In his recent guest column (Sept. 29), Rich Livingston, president of the AARP of Maine, was sadly mistaken about medical welfare expansion and Maine's decision not to do it. He said that if Maine doesn't spend the money to expand its Medicaid program, the funds will just go to other states instead, and that Mainers won't get their "money back" from the federal government that they pay in the form of federal income taxes.
That is not true.
First, money not spent by the federal government to expand Medicaid will not be redistributed to other states. It will go directly back into the U.S. Treasury, thus reducing (or not expanding) the federal deficit.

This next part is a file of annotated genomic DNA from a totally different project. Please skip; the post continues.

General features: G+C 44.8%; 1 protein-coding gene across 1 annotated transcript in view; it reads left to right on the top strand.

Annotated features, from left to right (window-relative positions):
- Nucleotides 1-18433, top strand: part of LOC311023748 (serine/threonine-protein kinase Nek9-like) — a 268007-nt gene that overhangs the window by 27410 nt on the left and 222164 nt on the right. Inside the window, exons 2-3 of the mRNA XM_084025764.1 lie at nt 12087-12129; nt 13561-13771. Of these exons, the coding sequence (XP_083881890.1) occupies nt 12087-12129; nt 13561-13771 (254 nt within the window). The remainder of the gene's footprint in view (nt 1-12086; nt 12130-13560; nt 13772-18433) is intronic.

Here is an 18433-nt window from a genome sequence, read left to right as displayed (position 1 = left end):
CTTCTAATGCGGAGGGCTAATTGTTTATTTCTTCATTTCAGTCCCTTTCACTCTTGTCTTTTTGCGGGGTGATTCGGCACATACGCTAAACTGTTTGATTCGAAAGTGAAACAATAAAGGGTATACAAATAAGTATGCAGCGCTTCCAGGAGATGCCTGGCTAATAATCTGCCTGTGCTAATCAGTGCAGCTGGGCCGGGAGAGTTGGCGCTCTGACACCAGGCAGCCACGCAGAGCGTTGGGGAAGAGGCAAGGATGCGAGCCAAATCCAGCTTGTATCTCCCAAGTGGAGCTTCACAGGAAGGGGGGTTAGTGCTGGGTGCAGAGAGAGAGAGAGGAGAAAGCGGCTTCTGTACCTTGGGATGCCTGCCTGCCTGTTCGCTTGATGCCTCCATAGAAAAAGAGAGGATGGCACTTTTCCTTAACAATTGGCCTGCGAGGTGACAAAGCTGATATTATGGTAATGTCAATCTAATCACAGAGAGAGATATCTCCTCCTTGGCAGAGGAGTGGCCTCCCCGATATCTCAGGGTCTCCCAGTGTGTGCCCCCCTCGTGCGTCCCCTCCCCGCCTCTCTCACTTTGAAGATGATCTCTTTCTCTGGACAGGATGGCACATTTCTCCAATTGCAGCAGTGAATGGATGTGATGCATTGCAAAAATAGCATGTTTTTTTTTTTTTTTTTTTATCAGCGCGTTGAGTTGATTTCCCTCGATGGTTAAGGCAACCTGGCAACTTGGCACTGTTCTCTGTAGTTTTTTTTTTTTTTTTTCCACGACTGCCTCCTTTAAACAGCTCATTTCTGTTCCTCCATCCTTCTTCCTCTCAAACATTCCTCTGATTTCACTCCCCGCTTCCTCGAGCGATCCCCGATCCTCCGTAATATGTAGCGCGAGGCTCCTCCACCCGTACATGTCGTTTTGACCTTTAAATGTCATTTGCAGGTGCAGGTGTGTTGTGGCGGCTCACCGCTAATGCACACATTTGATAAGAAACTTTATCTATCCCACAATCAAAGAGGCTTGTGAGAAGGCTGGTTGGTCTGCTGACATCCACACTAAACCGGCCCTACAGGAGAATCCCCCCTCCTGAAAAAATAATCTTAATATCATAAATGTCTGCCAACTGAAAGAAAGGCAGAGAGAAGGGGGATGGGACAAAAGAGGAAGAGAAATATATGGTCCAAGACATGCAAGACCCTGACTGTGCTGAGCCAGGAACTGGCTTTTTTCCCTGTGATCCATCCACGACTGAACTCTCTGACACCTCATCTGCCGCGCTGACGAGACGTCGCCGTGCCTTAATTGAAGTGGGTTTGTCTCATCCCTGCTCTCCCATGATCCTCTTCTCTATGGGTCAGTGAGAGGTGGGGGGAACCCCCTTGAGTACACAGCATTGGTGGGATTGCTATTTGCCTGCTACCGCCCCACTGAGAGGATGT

I would have thought that Livingston, as the president of AARP of Maine, would support such an action, as out-of-control federal spending and borrowing have brought on inflationary rises in food and fuel costs resulting in crushing fiscal pressures on the at-risk elderly population.
That same government spending has also depressed the rate of return on savings and has many middle class seniors worried that their life savings will expire before they do.
Also, Maine is a net "taker" of federal funds — Maine citizens send much less money in taxes to Washington each year than the state gets back in benefits and funding.
Finally, what does this debate really say about us as a state and a nation? Livingston evidently believes that Maine shouldn't fall behind in the mad scramble to plunge our children and grandchildren into insurmountable indebtedness.
The hot pursuit of federal dollars is not a race I want to win.
Rep. Richard S. Malaby, Hancock